5.  Is there evidence available related to important outcomes?
While this makes sense to ask, there are two problems.  You can't ask a practicing clinician to stop and review evidence in the middle of making a clinical decision.  The process would grind to a halt and no decision would ever be made.  Second, when reading the article they talk about how poor the evidence is in the setting of multimorbidity so the proper answer to this question may be simply "There isn't any."  (per authors)
6.  Consider prognosis
Agree
7.  Consider interactions within and among treatments and conditions.
Agree but if you have someone with afib who has GI bleeds there are principles that guide priorities that this article doesn't discuss.  Asking a question without good guidance leads to random outcomes.
8.  Weight benefits and harms of components of treatment plans.
Agree.  Harms are like a another problem on a patients problem list.
9.  Communicate and decide for or against implementation or continuation of intervention/treatment
Fish or cut bait.
10.  Reassess at selected intervals
Everything is a time limited trial to quote an esteemed geriatric expert.  Or to quote Mike Tyson, "Everyone has a plan until they are punched in the face."  That's a better quote.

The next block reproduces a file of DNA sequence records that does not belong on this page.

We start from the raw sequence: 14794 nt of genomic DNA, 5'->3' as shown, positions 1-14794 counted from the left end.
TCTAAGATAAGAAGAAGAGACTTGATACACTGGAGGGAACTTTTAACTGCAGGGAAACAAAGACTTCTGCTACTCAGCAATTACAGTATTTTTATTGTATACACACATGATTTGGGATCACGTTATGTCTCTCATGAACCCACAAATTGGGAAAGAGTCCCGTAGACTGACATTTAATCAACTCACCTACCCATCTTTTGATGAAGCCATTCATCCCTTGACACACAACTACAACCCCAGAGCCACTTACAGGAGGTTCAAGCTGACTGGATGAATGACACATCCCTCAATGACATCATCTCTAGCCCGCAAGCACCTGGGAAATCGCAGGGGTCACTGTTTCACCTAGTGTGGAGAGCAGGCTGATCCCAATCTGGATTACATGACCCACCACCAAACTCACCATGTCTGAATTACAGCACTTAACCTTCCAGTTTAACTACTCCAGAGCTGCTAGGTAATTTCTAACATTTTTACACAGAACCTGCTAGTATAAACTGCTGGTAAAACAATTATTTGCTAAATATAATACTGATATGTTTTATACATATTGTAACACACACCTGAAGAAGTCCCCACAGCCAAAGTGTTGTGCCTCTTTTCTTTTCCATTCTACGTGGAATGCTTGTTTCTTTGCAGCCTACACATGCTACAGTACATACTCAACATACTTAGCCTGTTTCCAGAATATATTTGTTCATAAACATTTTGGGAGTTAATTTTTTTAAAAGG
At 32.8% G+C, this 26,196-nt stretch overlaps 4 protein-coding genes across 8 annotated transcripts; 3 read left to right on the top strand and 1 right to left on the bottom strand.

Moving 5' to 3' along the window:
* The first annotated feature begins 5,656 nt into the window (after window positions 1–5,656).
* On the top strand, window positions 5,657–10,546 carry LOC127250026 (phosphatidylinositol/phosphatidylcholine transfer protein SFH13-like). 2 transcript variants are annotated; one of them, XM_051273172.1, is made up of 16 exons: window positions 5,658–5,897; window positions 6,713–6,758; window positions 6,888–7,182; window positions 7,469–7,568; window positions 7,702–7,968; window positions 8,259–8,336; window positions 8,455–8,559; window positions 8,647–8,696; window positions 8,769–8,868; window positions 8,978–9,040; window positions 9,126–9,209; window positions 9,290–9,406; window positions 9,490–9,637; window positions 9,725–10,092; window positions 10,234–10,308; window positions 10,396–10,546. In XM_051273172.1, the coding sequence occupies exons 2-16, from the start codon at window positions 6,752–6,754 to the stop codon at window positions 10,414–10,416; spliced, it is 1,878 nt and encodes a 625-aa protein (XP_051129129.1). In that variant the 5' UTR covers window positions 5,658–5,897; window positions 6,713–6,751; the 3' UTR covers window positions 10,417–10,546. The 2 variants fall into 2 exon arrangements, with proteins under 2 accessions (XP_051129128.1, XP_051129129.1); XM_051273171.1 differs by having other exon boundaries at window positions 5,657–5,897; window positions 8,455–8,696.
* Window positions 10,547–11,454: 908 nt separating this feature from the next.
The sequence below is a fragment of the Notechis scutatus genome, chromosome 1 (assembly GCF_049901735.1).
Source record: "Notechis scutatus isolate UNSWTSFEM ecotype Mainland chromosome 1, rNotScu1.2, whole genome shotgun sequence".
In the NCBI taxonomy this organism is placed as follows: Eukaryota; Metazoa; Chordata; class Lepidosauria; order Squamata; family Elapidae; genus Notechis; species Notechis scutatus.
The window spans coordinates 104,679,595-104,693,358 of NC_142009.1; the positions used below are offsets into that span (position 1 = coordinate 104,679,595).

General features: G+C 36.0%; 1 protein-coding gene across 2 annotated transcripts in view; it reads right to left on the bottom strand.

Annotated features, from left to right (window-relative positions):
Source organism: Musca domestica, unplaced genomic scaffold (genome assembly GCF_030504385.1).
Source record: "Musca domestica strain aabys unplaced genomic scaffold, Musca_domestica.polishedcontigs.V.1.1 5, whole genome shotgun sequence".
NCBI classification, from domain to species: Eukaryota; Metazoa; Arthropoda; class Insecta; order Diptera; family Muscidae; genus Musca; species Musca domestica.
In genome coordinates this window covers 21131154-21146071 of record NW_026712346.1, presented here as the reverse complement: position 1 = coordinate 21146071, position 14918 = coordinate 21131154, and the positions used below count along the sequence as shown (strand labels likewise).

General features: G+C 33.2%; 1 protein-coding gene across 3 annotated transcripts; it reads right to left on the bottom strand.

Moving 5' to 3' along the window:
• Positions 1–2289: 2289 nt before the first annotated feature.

10 steps.  TEN.  For crying out loud.  How does managing multimorbidity with questions that simply bring up complexity (2, 7, 8, 9) or are unanswerable (5) or are exceedingly difficult to apply (4, 9) help simplify multimorbidity?  My head spins looking at this and I do this every day.

So here is my cheat sheet. It is simple.

Priorities
1. Active symptoms
         Pain, nausea, constipation, dyspnea, delirium
2. Multiorgan frailty syndromes: 
         Falls, weight loss, cognitive decline, functional decline
3. Secondary prevention/chronic diseases: in this order
         Congestive heart failure>Hypertension>Osteoporosis>>>High cholesterol>>>>>Diabetes
4. Primary prevention
          Vaccines>>aspirin for preventing heart attacks, colon cancer screening>>Prostate cancer screening


Repeat after me: "Active symptoms are more important than preventing symptoms."  No point in worrying about what can happen years into the future if you're going to ignore a problem hitting you in the face.  (see Mike Tyson quote-I quoted him because he is right, if you are getting hit in the face you should change your plan.  In my case run and scream).

Example of application....
So if a patient is having active symptoms (ie Pain) then treat it.  Until you get those symptoms under control, what difference does it make if their blood pressure is 160 instead of 140?  Or if pain meds put them at risk of constipation or delirium even?  Active symptoms=active suffering.  Treat it!